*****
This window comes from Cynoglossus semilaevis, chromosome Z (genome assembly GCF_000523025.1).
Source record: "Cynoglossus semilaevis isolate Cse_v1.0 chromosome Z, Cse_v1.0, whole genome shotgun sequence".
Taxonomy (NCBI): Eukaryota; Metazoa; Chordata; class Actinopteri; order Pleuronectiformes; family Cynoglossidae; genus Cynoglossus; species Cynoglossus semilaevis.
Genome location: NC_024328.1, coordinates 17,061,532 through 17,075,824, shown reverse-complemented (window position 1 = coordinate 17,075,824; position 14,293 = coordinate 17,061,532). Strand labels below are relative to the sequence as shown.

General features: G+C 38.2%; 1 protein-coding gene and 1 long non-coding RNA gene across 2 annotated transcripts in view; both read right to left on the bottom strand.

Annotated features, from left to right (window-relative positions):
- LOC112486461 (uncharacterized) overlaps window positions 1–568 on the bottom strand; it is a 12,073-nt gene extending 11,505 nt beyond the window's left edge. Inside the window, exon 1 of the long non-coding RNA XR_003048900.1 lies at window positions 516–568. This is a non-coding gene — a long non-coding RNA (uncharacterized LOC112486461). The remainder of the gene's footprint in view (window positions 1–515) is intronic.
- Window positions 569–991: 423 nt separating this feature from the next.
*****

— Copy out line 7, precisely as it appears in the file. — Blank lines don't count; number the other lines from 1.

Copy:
- LOC112486461 (uncharacterized) overlaps window positions 1–568 on the bottom strand; it is a 12,073-nt gene extending 11,505 nt beyond the window's left edge. Inside the window, exon 1 of the long non-coding RNA XR_003048900.1 lies at window positions 516–568. This is a non-coding gene — a long non-coding RNA (uncharacterized LOC112486461). The remainder of the gene's footprint in view (window positions 1–515) is intronic.